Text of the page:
Rusinko pays about $150 for a quarter of an ounce of marijuana, which she gets from a friend who gets it from someone else. She declined to say more.
That amount usually lasts her a month. She generally doesn’t drive after she smokes or inhales it, she said. Once, she did drive 45 minutes after using, and she said she was fine.
Experts, both for and against medical marijuana, would not recommend that.
“It’s a psychotropic drug,” says Brad Finn, the executive director of Prevention Network, an alcohol and drug abuse treatment and prevention center in Syracuse.
Finn says he doesn’t believe the relief some find in using marijuana is reliable. Dosage can vary and is hard to control, he said. Any changes brought on quickly by smoking also wear off quickly, he said. He’s also worried any allowance for medical treatment would make it easier for drug abusers.
“There’s a core of us in New York state that work in treatment or law enforcement that just don’t think this is a good idea,” Finn said.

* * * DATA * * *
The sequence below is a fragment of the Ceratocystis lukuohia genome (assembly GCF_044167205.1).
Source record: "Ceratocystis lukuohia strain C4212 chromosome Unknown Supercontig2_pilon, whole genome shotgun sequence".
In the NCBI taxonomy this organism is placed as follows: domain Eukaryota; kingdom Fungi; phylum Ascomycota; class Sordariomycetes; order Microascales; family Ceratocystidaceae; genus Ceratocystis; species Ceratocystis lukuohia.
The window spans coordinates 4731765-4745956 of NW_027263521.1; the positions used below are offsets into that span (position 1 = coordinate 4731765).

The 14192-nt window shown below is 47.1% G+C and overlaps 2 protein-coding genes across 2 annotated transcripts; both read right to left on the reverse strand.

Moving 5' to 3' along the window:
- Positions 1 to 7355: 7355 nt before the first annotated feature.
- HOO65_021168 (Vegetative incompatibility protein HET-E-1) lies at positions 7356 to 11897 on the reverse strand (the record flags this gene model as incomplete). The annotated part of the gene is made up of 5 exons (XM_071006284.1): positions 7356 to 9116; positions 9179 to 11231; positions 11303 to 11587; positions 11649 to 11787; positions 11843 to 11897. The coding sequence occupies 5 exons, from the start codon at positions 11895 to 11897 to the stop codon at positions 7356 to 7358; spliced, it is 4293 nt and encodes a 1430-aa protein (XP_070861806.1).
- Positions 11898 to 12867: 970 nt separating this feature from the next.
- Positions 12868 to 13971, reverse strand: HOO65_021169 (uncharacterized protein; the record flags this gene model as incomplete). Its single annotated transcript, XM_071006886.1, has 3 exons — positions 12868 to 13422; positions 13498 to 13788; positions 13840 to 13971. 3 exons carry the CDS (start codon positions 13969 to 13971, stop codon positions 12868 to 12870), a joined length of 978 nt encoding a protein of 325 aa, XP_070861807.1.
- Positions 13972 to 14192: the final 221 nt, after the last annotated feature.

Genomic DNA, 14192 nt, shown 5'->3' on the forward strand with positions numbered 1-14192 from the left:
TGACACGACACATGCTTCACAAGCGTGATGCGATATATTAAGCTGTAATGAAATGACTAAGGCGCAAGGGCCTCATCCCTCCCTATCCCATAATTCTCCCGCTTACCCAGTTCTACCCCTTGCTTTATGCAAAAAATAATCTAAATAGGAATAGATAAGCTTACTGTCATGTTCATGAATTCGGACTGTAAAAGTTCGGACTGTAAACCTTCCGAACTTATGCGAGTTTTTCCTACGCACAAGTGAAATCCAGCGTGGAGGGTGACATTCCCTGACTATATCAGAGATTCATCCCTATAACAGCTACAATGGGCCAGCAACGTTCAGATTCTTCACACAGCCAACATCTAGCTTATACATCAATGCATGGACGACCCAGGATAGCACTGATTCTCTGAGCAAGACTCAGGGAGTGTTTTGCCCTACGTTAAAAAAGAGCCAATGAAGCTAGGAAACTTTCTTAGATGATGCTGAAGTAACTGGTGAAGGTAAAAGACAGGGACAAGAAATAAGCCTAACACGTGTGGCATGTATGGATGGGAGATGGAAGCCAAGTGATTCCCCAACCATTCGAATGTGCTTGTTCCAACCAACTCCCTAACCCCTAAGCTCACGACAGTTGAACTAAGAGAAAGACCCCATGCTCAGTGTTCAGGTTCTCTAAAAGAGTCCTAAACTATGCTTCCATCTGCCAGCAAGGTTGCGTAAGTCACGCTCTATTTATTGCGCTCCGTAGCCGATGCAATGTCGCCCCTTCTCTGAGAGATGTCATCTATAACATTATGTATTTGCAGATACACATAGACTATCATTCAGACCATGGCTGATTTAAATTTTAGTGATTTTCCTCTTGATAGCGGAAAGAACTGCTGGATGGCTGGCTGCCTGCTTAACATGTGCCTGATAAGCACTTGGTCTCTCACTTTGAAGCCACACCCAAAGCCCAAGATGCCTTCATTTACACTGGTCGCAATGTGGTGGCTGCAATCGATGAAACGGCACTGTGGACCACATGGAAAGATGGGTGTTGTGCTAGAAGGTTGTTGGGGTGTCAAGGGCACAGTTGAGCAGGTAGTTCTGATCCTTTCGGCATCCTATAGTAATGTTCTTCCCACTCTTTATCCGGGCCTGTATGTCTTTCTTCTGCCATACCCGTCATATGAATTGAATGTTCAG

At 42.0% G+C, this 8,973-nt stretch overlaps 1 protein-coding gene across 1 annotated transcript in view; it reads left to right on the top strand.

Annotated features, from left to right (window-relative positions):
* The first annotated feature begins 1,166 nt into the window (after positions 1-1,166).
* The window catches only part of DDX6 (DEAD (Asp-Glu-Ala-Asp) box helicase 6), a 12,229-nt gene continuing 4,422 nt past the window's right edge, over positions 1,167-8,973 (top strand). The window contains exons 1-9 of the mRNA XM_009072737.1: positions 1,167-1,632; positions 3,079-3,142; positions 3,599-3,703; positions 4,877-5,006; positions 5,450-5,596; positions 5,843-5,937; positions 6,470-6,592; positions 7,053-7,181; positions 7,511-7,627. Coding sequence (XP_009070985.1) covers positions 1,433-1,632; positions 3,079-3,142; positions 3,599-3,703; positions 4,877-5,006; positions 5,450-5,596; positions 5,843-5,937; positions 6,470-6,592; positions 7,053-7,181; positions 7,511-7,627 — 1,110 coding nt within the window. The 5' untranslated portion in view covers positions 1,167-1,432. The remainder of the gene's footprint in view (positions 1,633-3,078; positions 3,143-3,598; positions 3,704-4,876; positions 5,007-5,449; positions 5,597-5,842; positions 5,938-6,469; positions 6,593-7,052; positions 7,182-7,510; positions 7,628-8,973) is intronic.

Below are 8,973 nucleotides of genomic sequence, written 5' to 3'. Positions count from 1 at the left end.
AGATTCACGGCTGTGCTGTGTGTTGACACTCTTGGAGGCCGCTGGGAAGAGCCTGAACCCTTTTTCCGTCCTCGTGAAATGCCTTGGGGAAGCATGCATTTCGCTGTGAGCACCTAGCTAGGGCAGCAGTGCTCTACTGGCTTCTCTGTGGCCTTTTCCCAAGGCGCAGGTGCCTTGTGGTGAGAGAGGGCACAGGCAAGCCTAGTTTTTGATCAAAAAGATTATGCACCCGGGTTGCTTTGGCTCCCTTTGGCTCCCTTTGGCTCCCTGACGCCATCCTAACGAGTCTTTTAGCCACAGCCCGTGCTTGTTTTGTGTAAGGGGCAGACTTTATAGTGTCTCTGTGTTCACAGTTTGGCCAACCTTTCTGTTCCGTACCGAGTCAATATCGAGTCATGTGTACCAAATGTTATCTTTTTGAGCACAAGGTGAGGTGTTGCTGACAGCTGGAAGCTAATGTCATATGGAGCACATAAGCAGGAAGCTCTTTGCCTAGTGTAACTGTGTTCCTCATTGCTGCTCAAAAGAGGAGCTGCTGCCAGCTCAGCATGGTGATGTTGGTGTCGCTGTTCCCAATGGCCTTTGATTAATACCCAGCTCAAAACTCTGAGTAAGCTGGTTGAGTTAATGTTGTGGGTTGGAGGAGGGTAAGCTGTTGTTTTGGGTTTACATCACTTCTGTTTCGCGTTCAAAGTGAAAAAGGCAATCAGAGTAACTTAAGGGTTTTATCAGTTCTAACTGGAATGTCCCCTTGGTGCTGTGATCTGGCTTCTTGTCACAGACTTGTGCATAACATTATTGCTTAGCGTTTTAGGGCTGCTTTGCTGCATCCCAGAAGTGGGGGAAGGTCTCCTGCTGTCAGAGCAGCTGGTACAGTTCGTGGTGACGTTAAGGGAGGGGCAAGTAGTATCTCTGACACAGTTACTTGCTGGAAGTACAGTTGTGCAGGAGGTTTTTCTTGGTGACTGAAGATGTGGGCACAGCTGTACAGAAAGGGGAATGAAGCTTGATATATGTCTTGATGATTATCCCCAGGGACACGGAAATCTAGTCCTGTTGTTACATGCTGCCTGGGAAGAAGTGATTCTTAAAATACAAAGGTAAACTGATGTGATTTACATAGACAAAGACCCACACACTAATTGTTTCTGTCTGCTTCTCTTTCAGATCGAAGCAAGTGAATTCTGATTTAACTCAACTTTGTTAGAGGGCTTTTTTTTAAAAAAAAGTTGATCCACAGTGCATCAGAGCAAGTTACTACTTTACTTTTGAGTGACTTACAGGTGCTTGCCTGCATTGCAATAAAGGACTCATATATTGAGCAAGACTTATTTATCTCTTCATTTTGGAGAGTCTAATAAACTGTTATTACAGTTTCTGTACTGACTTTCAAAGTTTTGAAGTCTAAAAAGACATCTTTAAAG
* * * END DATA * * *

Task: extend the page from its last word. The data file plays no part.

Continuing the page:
Finn says he’s met with Sen. David Valesky, D-Oneida, another member of the Independent Democratic Conference who supports medical marijuana.
“It’s relatively simple,” Valesky said, adding that many of the state’s medical groups support the idea. “It’s a matter of compassion.”
Finn thinks it’s wrong to weigh the emotional stories from very sick people against the lack of clear medical evidence that marijuana works better than prescription drugs.
Some state lawmakers are on Finn’s side.
“I don’t think now is the right time to consider loosening up on marijuana laws,” said Sen. Patty Ritchie, R-Oswegatchie. “It sends the wrong message to young people.”
Assemblyman Will Barclay, R-Pulaski, agrees with Ritchie.